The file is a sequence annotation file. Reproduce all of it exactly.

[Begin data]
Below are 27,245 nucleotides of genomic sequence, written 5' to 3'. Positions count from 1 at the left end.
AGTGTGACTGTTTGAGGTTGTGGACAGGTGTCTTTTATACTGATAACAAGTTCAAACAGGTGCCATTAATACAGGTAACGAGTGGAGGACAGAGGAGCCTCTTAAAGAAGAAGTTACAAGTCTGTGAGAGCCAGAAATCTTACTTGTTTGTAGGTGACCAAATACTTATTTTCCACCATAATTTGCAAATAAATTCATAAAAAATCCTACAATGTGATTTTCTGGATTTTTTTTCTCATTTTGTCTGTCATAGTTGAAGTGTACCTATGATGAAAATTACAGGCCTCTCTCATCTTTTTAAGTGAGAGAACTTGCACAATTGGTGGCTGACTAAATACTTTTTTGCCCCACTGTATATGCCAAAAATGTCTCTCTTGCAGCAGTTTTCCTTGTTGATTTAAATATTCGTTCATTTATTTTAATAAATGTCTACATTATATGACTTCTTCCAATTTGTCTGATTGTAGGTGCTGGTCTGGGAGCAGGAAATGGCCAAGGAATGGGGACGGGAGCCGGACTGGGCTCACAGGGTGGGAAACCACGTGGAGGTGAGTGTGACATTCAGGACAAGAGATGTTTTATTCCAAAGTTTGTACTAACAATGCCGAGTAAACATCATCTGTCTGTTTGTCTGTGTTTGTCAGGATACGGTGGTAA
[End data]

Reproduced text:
Below are 27,245 nucleotides of genomic sequence, written 5' to 3'. Positions count from 1 at the left end.
AGTGTGACTGTTTGAGGTTGTGGACAGGTGTCTTTTATACTGATAACAAGTTCAAACAGGTGCCATTAATACAGGTAACGAGTGGAGGACAGAGGAGCCTCTTAAAGAAGAAGTTACAAGTCTGTGAGAGCCAGAAATCTTACTTGTTTGTAGGTGACCAAATACTTATTTTCCACCATAATTTGCAAATAAATTCATAAAAAATCCTACAATGTGATTTTCTGGATTTTTTTTCTCATTTTGTCTGTCATAGTTGAAGTGTACCTATGATGAAAATTACAGGCCTCTCTCATCTTTTTAAGTGAGAGAACTTGCACAATTGGTGGCTGACTAAATACTTTTTTGCCCCACTGTATATGCCAAAAATGTCTCTCTTGCAGCAGTTTTCCTTGTTGATTTAAATATTCGTTCATTTATTTTAATAAATGTCTACATTATATGACTTCTTCCAATTTGTCTGATTGTAGGTGCTGGTCTGGGAGCAGGAAATGGCCAAGGAATGGGGACGGGAGCCGGACTGGGCTCACAGGGTGGGAAACCACGTGGAGGTGAGTGTGACATTCAGGACAAGAGATGTTTTATTCCAAAGTTTGTACTAACAATGCCGAGTAAACATCATCTGTCTGTTTGTCTGTGTTTGTCAGGATACGGTGGTAA